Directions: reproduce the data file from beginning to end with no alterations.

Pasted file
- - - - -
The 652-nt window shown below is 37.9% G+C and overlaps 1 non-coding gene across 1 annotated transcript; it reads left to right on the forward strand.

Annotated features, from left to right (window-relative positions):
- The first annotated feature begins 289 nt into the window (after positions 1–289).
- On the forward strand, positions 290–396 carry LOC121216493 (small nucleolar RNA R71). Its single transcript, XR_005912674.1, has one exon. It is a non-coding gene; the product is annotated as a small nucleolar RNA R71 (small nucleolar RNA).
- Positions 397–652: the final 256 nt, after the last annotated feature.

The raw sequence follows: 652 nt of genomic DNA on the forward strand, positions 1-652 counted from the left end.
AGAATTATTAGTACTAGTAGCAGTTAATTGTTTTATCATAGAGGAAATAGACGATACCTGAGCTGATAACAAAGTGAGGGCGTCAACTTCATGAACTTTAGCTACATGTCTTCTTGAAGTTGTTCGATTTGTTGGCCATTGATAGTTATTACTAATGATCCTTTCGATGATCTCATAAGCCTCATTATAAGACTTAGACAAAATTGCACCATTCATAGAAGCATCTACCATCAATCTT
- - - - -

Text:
The 652-nt window shown below is 37.9% G+C and overlaps 1 non-coding gene across 1 annotated transcript; it reads left to right on the forward strand.

Annotated features, from left to right (window-relative positions):
- The first annotated feature begins 289 nt into the window (after positions 1–289).
- On the forward strand, positions 290–396 carry LOC121216493 (small nucleolar RNA R71). Its single transcript, XR_005912674.1, has one exon. It is a non-coding gene; the product is annotated as a small nucleolar RNA R71 (small nucleolar RNA).
- Positions 397–652: the final 256 nt, after the last annotated feature.

The raw sequence follows: 652 nt of genomic DNA on the forward strand, positions 1-652 counted from the left end.
AGAATTATTAGTACTAGTAGCAGTTAATTGTTTTATCATAGAGGAAATAGACGATACCTGAGCTGATAACAAAGTGAGGGCGTCAACTTCATGAACTTTAGCTACATGTCTTCTTGAAGTTGTTCGATTTGTTGGCCATTGATAGTTATTACTAATGATCCTTTCGATGATCTCATAAGCCTCATTATAAGACTTAGACAAAATTGCACCATTCATAGAAGCATCTACCATCAATCTT